On 18 December 2012 08:59, Junio C Hamano <gits...@pobox.com> wrote: > Andrew Ardill <andrew.ard...@gmail.com> writes: >> Even if the primary purpose of "git checkout <branch>" is to "check >> out the branch so that further work is done on that branch", I don't >> believe that means it has to be stated first. In fact, I would say >> that there are enough other use cases that the language should be >> slightly more use-case agnostic in the first situation. For example, >> someone might switch to another branch or commit simply to see what >> state the tree was in at that point. > > I've been deliberately avoiding the term "switch", actually. I > agree that it may be familiar to people with prior exposure to > subversion, but that is not the primary audience of the manual.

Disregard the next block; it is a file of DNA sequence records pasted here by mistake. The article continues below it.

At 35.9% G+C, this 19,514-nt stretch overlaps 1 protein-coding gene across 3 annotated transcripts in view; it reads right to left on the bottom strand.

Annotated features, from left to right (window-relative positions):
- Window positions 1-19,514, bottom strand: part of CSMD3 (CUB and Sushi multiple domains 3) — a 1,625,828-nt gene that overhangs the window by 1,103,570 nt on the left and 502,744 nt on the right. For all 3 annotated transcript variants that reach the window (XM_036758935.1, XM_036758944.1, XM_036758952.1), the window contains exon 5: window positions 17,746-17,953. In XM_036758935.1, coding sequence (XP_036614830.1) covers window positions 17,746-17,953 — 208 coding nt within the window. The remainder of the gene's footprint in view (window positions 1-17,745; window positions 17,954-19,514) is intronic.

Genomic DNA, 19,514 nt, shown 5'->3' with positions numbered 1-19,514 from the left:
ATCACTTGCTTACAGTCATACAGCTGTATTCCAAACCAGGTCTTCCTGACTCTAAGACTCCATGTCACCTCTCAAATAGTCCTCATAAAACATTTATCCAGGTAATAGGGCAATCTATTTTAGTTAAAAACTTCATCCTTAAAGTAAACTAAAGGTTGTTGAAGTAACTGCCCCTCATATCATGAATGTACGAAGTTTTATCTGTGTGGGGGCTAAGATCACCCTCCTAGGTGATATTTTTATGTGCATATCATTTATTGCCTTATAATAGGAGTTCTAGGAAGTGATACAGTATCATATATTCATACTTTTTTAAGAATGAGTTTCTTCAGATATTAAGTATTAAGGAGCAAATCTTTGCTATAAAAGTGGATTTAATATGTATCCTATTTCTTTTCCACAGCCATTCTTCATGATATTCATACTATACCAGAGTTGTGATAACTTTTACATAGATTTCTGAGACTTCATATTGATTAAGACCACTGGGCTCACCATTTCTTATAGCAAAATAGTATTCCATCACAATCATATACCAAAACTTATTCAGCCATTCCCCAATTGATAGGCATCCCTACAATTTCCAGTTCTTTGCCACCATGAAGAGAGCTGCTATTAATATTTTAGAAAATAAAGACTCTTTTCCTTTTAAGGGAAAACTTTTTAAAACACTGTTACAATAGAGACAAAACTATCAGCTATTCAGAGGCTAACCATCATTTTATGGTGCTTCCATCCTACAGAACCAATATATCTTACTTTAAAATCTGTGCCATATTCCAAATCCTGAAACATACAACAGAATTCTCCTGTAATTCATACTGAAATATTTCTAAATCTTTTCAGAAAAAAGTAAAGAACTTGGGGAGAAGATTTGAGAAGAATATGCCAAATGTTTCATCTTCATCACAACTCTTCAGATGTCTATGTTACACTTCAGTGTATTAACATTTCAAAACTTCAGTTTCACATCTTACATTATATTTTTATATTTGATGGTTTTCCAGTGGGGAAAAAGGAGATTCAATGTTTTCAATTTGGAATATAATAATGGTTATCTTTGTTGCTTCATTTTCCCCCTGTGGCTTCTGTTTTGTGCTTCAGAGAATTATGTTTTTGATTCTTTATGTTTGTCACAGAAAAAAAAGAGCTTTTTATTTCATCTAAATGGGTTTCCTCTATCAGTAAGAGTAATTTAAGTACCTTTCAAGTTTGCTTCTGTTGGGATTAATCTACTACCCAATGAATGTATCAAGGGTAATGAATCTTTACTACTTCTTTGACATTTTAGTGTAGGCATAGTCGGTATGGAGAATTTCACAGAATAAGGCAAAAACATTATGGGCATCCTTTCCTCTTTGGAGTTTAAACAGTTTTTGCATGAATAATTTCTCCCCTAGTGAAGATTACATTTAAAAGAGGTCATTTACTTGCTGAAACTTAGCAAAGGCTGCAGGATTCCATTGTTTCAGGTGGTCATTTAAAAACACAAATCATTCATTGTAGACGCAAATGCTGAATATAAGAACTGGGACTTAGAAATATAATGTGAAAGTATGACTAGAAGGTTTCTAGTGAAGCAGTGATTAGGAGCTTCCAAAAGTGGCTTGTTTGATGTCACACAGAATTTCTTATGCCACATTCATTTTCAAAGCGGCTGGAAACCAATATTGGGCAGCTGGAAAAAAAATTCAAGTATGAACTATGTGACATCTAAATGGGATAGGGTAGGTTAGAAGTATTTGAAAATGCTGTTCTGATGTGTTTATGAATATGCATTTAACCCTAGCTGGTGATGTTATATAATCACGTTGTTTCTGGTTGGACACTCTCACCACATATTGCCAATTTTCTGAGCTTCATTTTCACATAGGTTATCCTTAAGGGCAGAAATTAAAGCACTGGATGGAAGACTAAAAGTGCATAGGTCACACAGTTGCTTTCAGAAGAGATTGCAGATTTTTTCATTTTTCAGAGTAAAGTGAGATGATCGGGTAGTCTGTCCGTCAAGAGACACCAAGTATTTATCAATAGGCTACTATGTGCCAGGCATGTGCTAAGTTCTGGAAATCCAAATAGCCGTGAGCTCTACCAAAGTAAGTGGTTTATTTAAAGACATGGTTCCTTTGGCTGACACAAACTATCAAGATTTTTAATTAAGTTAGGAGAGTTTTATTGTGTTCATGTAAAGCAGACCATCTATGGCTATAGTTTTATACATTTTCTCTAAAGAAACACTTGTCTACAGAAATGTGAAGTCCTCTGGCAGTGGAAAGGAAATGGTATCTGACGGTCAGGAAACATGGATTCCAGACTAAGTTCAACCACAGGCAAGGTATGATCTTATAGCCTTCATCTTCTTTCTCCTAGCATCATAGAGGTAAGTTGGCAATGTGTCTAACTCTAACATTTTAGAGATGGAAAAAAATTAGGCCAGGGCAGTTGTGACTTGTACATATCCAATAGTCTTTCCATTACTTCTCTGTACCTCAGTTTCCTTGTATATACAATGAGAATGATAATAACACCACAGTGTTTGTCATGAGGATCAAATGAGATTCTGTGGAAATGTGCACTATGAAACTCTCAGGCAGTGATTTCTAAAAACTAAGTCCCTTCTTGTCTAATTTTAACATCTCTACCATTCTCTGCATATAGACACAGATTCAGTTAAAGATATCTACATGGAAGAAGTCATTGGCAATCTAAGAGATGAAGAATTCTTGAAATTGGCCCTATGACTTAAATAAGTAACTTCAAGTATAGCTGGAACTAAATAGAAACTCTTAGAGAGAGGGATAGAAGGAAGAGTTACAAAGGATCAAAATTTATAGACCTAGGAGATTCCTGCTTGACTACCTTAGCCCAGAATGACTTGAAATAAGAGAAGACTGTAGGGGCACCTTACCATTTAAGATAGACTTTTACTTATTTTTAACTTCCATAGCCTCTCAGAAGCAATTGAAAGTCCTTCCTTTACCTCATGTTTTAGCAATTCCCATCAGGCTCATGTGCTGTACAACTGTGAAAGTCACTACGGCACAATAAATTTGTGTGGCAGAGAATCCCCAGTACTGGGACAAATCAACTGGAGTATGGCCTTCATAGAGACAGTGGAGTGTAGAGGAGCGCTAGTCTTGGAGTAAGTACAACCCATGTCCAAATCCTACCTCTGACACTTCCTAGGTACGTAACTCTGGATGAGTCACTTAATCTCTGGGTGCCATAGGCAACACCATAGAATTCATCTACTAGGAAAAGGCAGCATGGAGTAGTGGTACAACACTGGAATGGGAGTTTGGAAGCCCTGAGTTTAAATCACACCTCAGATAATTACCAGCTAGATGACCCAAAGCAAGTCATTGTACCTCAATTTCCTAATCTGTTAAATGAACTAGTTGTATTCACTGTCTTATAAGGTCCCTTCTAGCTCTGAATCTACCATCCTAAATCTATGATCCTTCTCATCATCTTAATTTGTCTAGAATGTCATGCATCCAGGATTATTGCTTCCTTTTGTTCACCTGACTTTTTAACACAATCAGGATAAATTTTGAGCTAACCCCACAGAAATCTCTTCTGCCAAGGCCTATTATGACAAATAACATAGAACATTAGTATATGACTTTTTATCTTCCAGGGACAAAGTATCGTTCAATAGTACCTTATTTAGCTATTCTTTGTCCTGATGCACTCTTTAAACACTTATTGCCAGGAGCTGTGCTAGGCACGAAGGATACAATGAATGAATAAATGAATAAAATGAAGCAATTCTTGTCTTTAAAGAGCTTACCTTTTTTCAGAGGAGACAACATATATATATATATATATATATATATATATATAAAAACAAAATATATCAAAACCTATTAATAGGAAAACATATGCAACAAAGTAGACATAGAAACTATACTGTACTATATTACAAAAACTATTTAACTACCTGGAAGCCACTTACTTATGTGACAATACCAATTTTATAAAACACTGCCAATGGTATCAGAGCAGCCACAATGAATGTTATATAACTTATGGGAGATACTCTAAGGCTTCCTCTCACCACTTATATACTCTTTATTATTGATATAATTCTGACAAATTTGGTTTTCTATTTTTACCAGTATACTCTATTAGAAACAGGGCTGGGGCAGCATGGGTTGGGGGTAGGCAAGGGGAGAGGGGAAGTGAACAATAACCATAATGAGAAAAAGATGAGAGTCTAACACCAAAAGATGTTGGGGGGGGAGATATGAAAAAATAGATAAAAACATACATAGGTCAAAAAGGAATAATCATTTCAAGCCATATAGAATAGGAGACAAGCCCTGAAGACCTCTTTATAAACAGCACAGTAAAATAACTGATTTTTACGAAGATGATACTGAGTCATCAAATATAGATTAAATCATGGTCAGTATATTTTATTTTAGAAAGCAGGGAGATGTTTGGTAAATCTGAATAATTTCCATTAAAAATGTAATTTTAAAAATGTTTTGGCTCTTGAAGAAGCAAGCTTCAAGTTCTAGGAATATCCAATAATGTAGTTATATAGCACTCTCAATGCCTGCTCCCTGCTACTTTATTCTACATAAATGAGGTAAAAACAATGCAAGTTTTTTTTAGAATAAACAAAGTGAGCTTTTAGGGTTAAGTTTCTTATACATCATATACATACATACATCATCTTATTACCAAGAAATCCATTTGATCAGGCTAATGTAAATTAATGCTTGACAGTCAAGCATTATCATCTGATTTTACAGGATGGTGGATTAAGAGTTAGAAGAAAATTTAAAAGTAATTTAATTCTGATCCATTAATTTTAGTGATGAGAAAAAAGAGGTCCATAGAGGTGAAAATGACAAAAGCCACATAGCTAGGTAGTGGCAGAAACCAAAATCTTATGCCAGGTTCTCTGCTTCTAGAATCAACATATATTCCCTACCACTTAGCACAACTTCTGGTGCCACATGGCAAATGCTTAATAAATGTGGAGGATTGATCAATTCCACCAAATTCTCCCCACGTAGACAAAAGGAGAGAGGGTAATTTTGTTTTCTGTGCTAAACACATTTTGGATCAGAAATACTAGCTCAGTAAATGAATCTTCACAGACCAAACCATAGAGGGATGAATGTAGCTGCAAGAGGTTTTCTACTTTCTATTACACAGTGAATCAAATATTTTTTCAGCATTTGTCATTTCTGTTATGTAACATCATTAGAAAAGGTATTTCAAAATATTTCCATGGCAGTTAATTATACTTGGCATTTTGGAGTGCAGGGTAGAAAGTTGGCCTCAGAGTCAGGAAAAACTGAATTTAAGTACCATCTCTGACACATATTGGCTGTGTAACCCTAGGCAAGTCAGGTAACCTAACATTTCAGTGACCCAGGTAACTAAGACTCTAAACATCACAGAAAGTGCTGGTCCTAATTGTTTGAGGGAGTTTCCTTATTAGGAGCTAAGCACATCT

I don't have much experience with svn, so I didn't make that connection. Independent of svn usage, what is wrong with the term 'switch'? I would be interested to hear how translators communicate the checkout concept, as I assume the word checkout doesn't exist in many languages. For me, switching between revisions is a natural way of phrasing the action, but perhaps there is a better way of saying the same thing? >> Some people use checkout to >> deploy a tag of the working tree onto a production server. The first >> example in particular is, I think, a common enough operation that >> restricting the opening lines of documentation to talking about >> building further work is misleading. > > I agree with you that sightseeing use case where you do not intend > to make any commit is also important. That is exactly why I said > "further work is done on that branch" not "to that branch" in the > message you are responding to. Ah ok, I didn't pick up on that nuance. Your suggestion from earlier has, for example, "Prepare to work on building new history on <branch>" which *is* excluding that use case. Perhaps modifying similar lines to something like "Prepare to work with the repository/history/something from <branch>" or maybe just "Prepare to work with <branch>" would better encapsulate those use cases. Following lines would expand on what it means to work with a branch or commit, and the technical details of updates to the repositories current state. Regards, Andrew Ardill -- To unsubscribe from this list: send the line "unsubscribe git" in the body of a message to majord...@vger.kernel.org More majordomo info at http://vger.kernel.org/majordomo-info.html